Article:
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Local legislators’ bill concerning health, agriculture now law

  • NATALIE BLAIS

  • ADAM HINDS

  • Emily Niedziela of Hadley works at Route 9 Farmstand in Hadley, Wednesday, Set. 2, 2020. GAZETTE FILE PHOTO



Staff Writer
Monday, January 25, 2021

A bill filed by two local legislators giving farmers, farm stands, farmers markets and others involved in agriculture a say in the development of local health regulations was signed into law this week.

State Sen. Adam Hinds, D-Pittsfield, and state Rep. Natalie Blais, D-Sunderland, filed the bill (S2446), which gives agricultural commissions input on boards of health regulations, requiring local boards to consider comments and recommendations from their town’s or city’s agricultural commissions when they are developing regulations relating to farming and agriculture.

“It’s critical that those impacted by regulations related to farming and agriculture have the right to be a part of the process — good policy should be inclusive,” Hinds said.

“This legislation puts a system in place to ensure that our local boards of health and agricultural commissions are working together toward the common goals of supporting the local economy while protecting public health,” Blais said.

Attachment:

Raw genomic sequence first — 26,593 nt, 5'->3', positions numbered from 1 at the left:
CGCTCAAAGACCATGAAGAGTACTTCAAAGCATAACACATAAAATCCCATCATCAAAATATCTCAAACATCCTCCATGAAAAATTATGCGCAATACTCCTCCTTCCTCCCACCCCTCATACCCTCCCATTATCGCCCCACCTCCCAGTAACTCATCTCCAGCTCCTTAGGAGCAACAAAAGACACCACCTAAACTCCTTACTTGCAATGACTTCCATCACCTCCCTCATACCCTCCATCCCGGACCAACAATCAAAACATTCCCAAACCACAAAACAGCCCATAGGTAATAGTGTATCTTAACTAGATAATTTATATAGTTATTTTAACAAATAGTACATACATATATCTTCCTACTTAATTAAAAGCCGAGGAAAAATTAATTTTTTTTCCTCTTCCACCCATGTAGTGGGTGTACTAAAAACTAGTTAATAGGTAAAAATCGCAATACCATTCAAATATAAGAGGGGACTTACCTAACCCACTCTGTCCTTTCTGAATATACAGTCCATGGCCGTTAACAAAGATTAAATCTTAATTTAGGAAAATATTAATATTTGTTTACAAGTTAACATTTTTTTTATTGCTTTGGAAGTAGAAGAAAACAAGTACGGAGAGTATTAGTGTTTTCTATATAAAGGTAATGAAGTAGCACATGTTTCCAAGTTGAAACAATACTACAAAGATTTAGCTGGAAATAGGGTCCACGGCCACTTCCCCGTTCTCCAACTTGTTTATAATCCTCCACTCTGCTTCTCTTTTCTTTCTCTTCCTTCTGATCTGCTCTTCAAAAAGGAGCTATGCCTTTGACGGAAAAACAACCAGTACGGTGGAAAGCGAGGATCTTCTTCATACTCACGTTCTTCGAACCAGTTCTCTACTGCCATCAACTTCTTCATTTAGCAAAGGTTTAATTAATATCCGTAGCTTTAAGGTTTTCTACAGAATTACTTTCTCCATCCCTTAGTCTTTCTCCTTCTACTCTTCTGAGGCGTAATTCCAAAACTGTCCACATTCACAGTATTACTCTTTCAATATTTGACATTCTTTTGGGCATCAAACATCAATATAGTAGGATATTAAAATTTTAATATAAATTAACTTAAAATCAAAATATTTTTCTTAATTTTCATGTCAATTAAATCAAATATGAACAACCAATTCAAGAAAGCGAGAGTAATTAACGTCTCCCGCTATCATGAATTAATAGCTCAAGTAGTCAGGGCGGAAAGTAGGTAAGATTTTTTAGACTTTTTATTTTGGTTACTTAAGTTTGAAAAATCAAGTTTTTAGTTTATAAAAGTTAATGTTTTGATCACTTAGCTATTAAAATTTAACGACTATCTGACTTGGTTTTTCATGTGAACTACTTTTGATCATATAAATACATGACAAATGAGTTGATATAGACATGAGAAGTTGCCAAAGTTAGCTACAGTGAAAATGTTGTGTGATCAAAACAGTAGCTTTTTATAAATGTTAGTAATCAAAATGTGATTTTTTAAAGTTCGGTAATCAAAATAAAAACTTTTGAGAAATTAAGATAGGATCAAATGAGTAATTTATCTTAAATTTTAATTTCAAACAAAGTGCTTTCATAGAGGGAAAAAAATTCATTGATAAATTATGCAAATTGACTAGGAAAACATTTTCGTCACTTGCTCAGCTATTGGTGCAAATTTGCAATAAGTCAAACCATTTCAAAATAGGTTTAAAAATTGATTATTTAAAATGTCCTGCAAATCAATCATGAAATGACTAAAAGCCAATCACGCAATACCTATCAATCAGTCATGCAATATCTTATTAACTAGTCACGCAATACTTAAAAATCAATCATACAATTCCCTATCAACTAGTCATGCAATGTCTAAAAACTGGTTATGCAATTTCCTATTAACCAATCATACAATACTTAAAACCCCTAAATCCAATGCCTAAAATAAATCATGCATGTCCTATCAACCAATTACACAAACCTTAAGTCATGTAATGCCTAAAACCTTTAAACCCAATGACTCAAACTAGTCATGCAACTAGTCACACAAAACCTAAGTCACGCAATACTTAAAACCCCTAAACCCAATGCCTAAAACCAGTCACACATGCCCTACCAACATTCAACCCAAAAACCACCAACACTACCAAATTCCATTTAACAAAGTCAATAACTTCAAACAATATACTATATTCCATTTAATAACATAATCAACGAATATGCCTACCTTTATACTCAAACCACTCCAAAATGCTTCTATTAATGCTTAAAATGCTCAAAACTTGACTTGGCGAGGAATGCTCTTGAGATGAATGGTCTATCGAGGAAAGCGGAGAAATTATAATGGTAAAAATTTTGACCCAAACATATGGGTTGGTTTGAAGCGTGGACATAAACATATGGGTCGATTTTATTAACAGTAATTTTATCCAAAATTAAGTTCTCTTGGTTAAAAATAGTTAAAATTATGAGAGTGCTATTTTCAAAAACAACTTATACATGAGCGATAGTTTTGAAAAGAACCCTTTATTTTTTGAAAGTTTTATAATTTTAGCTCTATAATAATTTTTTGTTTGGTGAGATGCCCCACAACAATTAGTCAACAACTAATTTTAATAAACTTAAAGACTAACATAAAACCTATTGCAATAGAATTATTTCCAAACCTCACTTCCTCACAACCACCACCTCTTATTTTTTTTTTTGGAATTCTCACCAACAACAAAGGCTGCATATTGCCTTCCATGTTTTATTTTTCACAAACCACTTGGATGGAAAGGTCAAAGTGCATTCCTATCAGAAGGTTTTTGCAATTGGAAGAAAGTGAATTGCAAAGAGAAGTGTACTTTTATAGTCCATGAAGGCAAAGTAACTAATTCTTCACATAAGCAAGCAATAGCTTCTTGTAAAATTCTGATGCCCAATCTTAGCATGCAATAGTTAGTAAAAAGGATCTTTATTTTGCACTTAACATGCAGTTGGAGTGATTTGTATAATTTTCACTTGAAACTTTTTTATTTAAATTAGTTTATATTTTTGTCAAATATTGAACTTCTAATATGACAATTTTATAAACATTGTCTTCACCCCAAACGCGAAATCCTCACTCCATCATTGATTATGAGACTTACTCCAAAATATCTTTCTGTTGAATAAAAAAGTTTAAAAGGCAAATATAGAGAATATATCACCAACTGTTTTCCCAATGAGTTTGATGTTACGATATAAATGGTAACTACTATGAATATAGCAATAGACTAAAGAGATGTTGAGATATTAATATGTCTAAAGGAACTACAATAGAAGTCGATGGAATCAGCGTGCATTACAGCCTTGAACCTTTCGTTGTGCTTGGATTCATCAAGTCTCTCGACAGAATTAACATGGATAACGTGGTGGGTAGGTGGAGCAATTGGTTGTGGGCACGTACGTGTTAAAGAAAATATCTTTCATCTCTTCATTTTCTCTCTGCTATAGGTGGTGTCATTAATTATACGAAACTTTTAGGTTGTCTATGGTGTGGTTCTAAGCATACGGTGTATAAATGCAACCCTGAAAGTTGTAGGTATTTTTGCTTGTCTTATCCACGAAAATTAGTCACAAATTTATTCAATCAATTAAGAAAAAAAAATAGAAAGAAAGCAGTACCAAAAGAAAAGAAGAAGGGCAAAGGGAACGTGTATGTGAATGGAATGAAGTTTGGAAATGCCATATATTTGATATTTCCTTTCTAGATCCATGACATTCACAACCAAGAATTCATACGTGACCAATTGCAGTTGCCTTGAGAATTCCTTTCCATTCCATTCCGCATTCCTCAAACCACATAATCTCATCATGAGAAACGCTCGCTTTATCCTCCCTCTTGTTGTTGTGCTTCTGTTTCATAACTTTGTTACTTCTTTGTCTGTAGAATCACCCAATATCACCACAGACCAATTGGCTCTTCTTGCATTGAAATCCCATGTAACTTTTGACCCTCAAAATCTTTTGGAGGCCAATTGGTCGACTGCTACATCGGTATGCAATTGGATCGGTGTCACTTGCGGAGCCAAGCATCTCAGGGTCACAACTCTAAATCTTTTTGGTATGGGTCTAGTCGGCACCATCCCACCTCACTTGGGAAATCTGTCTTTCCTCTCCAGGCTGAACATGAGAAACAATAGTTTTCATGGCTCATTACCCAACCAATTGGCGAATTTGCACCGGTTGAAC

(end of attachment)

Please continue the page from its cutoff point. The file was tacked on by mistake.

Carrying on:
The legislation is not just about farmers — farmers markets and farm stands are also covered, she said.

“It impacts agricultural activity in our communities as a whole,” Blais said. “Examples would include regulations around having backyard chicken or goats. The legislation ensures that both the protection of public health in our communities and the best practices developed by our strong agricultural sector be taken into consideration before regulations are promulgated by a local board of health.”

“Local boards of health make consequential decisions that impact our health and our local industries,” Hinds said. “That’s why we felt the industries impacted should have a chance to weigh in. This legislation means boards of health will now be obliged to hear from their local agricultural commissions when issues might impact farming and agriculture. That will include non-commercial keeping of poultry, livestock and bees; and non-commercial production of fruit, vegetables and horticultural plants.”

Blais said boards of health will retain the “ultimate decision-making” authority on regulations, especially in an emergency.

In municipalities that have an an agricultural commission, the commission will now have the opportunity to review, take public comment on and formally make recommendations on any board of health regulation that impacts agriculture. The board of health retains the right to make final decisions on regulations and to make emergency regulations.

More than half of the municipalities in the state have agricultural commissions. According to the Massachusetts Association of Agricultural Commissions, these commissions represent the farming community, encourage the pursuit of agriculture, promote agricultural economic development, protect farmlands and farm businesses, and preserve, revitalize and sustain agricultural businesses and land.

The new law is supported by Massachusetts Food Systems Caucus, Massachusetts Food System Collaborative, Massachusetts Farm Bureau, Massachusetts Association of Health Boards and Massachusetts Public Health Association.